The Kadri Manjunatha temple at Mangalore in the present form was founded by Jogi Matsendranath of the Natha pantha (=cult) during the rule of King Kundavarma Alupa (ca. 968 CE). The Natha cult sprang from the Mahayana school of Buddhism but revived the Shaiva tradition. It marks the waning stages of Buddhism in southern India and transition of faiths from Buddhism back to mainstream Hinduism. The Jogis and the Jogi Mutt of Kadri are involved with the administration of Kadri temple since historical days. The place was known as ‘Kadarika Vihar’ during the hay days of Buddhism in Mangalore. The word ‘Natha’ means lord, owner or God.
The name Manjunatha generally means the Lord of the Snow (Himalaya or Kailasa). But, in the evolutionary terms, originally it may be the Natha representation of Manju Ghosh (Manjushri) Bodhisattva, a key disciple of Gautama Buddha. In the later case it follows that the Kadarika Vihara initiated as centre of spirit worship that eventually graduated into the worship of Lord Shiva, the Manjunatha.
Mangala of Pingala
Most of the published materials suggest that the name ‘MangaLoor’ or ‘MangaLur’ came after Malabar queen ‘Mangale’ came to this town and died here. We may have to make small corrections in this anecdote, after perusing the version provided by Jogi Anandanath (2003) of Kadri Jogi Mutt.
The queen who relinquished her regalities and followed Jogi Gorakshanath to Kudala was ‘Pingaladevi’ ( not Mangale or Mangaladevi ) according to Jogi Anandanath. Her original place was described as ‘Strirajya’(literally means ‘Womens kingdom’, possibly an allegory for the matriarchial, women dominated state in Kerala).She was disciple of Jogi Matsendranath and was the first Yogini (=female Jogi). She was actively involved in the propagation and activities of the Natha-pantha and introduced several female disciples to the Natha cult.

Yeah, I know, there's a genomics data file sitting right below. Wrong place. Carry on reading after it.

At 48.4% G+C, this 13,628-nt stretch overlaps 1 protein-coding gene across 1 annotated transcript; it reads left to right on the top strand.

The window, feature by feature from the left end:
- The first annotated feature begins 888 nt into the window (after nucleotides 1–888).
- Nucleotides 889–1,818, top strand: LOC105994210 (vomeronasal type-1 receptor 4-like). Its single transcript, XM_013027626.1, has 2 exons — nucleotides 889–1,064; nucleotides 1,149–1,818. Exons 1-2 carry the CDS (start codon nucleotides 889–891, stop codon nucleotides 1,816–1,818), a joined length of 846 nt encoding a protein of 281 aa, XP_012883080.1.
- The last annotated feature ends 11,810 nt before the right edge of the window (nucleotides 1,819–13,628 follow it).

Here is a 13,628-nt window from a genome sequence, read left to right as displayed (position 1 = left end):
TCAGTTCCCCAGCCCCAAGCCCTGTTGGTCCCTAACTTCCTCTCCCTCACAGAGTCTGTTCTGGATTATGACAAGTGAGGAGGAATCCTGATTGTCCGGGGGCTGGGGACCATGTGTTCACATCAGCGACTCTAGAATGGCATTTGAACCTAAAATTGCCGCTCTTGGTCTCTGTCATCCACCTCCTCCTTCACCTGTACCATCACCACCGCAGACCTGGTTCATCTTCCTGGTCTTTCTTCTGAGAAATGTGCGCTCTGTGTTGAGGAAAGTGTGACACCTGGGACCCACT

On the occasion of Kumbha mela at Triambakeswar, near Nasik, Maharastra, she was traveling from Kerala on foot with Jogi Goraksha Natha along the coastal path to attend the festival that recurs every twelve years. (The number twelve has auspicious significance in the Natha cult). Goraksha Nath was the eminent disciple of Matsendra Nath. Goraksha Natha halted in the southern part of (present Mangalore) town near Jeppu by installing his ‘danda’(ceremonial stick), at a place that became known as ‘Goraksha danD’.
Queen Pingaladevi attained ‘mangala’ in a nearby location. (Attaining ‘mangala’ apparently is an idiom used by Natha Jogis for death. Like Veerashaivas use the word ‘lingaikya’ or ‘shivaikya’ for death.).The specific timeline has not been given in the report for any of these events.
The word ‘mangala’ has several meanings, like (a) auspicious-[ceremony,marriage etc]- (b) fort (c) end (end part of events like bhajana session or yakshagana) and (d) end of life (death).
Thus, the location where ex-queen Yogini Pingaladevi attained ‘mangala’ (=end of life) was later named as ‘Mangalapura’ and a shrine was built there.
It follows that the worship of Mangala was initially a spirit cult in honour of the expired Yogini. Subsequently in the history, the Mangaladevi was accepted as a form of Durga or Shakti. Thus this is a clear case of eventual conversion of spirit cult into deity cult of mainstream Hinduism.
Jogi Anandanath (2003) “Nathapantha kStetra Jogi maTa, Kadali, MangaLoor”.(in Kannada). Natha pantha prachara samiti, Mangalore. p.10+99.
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